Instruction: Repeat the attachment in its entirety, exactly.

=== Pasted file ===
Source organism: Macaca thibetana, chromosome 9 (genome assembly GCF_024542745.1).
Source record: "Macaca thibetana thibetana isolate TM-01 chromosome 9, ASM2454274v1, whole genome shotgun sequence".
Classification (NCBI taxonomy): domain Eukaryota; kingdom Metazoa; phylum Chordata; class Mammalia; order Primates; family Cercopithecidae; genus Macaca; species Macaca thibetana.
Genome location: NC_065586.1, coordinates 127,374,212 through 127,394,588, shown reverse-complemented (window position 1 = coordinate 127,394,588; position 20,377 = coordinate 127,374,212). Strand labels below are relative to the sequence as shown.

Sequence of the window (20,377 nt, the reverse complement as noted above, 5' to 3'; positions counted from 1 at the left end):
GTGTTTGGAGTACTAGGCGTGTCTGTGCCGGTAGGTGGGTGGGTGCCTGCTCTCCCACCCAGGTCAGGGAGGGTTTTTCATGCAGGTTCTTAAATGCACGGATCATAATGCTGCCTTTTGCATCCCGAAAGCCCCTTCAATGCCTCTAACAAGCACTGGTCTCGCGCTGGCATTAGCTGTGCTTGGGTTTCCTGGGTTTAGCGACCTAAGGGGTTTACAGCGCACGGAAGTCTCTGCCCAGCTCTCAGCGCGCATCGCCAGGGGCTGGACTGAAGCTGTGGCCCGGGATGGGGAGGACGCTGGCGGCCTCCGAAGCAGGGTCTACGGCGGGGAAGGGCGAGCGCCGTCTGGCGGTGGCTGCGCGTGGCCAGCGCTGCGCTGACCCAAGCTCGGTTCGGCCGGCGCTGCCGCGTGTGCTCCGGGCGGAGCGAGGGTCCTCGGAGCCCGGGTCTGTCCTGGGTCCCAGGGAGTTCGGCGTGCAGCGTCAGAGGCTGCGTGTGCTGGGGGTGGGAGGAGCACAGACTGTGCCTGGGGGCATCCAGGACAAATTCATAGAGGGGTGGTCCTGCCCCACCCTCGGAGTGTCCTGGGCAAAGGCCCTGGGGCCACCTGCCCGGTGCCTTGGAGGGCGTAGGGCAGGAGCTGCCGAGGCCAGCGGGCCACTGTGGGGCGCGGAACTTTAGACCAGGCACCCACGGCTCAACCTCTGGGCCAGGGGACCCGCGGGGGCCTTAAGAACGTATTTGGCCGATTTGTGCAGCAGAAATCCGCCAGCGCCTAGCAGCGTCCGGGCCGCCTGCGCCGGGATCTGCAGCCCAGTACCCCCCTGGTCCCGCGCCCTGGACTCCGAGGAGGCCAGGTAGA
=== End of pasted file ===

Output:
Source organism: Macaca thibetana, chromosome 9 (genome assembly GCF_024542745.1).
Source record: "Macaca thibetana thibetana isolate TM-01 chromosome 9, ASM2454274v1, whole genome shotgun sequence".
Classification (NCBI taxonomy): domain Eukaryota; kingdom Metazoa; phylum Chordata; class Mammalia; order Primates; family Cercopithecidae; genus Macaca; species Macaca thibetana.
Genome location: NC_065586.1, coordinates 127,374,212 through 127,394,588, shown reverse-complemented (window position 1 = coordinate 127,394,588; position 20,377 = coordinate 127,374,212). Strand labels below are relative to the sequence as shown.

Sequence of the window (20,377 nt, the reverse complement as noted above, 5' to 3'; positions counted from 1 at the left end):
GTGTTTGGAGTACTAGGCGTGTCTGTGCCGGTAGGTGGGTGGGTGCCTGCTCTCCCACCCAGGTCAGGGAGGGTTTTTCATGCAGGTTCTTAAATGCACGGATCATAATGCTGCCTTTTGCATCCCGAAAGCCCCTTCAATGCCTCTAACAAGCACTGGTCTCGCGCTGGCATTAGCTGTGCTTGGGTTTCCTGGGTTTAGCGACCTAAGGGGTTTACAGCGCACGGAAGTCTCTGCCCAGCTCTCAGCGCGCATCGCCAGGGGCTGGACTGAAGCTGTGGCCCGGGATGGGGAGGACGCTGGCGGCCTCCGAAGCAGGGTCTACGGCGGGGAAGGGCGAGCGCCGTCTGGCGGTGGCTGCGCGTGGCCAGCGCTGCGCTGACCCAAGCTCGGTTCGGCCGGCGCTGCCGCGTGTGCTCCGGGCGGAGCGAGGGTCCTCGGAGCCCGGGTCTGTCCTGGGTCCCAGGGAGTTCGGCGTGCAGCGTCAGAGGCTGCGTGTGCTGGGGGTGGGAGGAGCACAGACTGTGCCTGGGGGCATCCAGGACAAATTCATAGAGGGGTGGTCCTGCCCCACCCTCGGAGTGTCCTGGGCAAAGGCCCTGGGGCCACCTGCCCGGTGCCTTGGAGGGCGTAGGGCAGGAGCTGCCGAGGCCAGCGGGCCACTGTGGGGCGCGGAACTTTAGACCAGGCACCCACGGCTCAACCTCTGGGCCAGGGGACCCGCGGGGGCCTTAAGAACGTATTTGGCCGATTTGTGCAGCAGAAATCCGCCAGCGCCTAGCAGCGTCCGGGCCGCCTGCGCCGGGATCTGCAGCCCAGTACCCCCCTGGTCCCGCGCCCTGGACTCCGAGGAGGCCAGGTAGA